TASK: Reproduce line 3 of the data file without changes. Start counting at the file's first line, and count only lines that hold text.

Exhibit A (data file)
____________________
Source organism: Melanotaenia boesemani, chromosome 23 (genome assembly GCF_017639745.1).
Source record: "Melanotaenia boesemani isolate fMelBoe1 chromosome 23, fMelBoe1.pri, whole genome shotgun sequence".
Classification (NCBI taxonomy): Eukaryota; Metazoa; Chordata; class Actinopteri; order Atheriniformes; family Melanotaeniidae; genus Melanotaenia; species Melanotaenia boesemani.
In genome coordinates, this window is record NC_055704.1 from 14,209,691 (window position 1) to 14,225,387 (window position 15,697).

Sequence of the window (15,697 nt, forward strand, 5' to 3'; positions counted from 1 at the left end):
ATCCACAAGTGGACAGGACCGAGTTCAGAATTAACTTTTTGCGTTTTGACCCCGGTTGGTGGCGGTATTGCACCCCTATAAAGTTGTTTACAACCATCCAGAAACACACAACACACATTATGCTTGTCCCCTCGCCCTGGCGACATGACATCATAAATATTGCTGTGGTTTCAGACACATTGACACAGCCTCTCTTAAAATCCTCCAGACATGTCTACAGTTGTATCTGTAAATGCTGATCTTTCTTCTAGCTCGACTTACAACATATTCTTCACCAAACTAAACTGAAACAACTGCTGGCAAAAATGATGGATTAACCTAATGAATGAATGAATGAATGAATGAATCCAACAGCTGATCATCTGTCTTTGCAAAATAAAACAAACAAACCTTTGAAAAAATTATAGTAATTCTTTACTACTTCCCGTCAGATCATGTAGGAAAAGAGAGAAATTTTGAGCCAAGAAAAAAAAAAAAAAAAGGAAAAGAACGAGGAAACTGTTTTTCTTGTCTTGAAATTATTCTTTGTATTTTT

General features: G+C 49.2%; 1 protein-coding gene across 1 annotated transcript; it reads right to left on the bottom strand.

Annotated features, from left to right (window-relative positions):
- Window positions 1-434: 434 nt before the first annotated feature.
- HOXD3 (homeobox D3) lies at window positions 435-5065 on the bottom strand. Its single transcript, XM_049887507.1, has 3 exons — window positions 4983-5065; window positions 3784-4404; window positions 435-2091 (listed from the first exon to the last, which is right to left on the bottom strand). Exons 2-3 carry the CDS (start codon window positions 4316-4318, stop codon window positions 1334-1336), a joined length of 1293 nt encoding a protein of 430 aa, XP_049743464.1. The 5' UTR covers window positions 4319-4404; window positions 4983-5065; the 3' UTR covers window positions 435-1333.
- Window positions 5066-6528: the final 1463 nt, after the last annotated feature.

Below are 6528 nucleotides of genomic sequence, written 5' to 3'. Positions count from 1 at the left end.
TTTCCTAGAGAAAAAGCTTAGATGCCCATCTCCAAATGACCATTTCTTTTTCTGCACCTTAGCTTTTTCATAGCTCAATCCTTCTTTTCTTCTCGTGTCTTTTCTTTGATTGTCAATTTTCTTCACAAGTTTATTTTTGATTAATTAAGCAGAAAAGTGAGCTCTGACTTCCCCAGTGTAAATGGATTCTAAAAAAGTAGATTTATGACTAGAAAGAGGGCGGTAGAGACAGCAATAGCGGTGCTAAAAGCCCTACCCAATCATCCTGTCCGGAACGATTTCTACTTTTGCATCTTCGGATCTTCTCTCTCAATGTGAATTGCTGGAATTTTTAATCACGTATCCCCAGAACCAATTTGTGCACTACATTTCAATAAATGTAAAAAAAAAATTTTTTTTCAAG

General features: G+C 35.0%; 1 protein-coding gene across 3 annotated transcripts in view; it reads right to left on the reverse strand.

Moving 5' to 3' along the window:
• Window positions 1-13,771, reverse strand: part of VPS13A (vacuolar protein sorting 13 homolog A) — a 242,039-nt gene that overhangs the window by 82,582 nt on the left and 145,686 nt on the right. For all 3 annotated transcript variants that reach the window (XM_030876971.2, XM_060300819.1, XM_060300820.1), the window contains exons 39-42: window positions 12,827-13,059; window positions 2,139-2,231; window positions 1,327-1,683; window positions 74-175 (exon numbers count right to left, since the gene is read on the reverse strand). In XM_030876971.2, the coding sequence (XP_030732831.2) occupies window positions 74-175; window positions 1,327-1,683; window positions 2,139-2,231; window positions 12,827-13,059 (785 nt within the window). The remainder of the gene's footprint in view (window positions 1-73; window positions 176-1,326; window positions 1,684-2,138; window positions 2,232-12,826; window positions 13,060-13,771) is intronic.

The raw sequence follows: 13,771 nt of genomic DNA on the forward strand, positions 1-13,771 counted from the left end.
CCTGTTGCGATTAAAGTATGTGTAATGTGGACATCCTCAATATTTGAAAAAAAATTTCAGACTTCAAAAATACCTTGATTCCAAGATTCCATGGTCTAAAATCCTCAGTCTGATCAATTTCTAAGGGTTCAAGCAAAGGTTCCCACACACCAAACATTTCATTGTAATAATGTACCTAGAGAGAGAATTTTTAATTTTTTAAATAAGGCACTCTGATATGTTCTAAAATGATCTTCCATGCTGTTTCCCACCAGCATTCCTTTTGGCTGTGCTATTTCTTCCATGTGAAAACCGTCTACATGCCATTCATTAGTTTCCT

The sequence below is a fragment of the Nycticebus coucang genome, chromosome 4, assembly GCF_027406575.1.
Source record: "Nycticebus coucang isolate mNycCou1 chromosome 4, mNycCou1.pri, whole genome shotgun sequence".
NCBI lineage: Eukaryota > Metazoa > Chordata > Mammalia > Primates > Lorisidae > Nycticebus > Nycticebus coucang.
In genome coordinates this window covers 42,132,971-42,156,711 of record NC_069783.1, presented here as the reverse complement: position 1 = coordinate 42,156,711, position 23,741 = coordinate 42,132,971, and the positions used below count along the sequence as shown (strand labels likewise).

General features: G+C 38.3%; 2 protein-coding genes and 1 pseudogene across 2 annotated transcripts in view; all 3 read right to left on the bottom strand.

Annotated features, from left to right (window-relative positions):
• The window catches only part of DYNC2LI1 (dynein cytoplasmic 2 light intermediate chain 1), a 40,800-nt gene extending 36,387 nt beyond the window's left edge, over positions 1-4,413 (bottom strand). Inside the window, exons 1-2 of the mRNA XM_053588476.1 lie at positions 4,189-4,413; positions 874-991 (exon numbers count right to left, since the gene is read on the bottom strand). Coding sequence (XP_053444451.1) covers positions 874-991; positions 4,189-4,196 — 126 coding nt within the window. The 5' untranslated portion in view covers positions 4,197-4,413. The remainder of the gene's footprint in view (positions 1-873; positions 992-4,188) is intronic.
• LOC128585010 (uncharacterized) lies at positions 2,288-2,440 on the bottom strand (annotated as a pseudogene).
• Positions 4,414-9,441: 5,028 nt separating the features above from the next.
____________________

Classification (NCBI taxonomy): Eukaryota; Metazoa; Chordata; class Actinopteri; order Atheriniformes; family Melanotaeniidae; genus Melanotaenia; species Melanotaenia boesemani.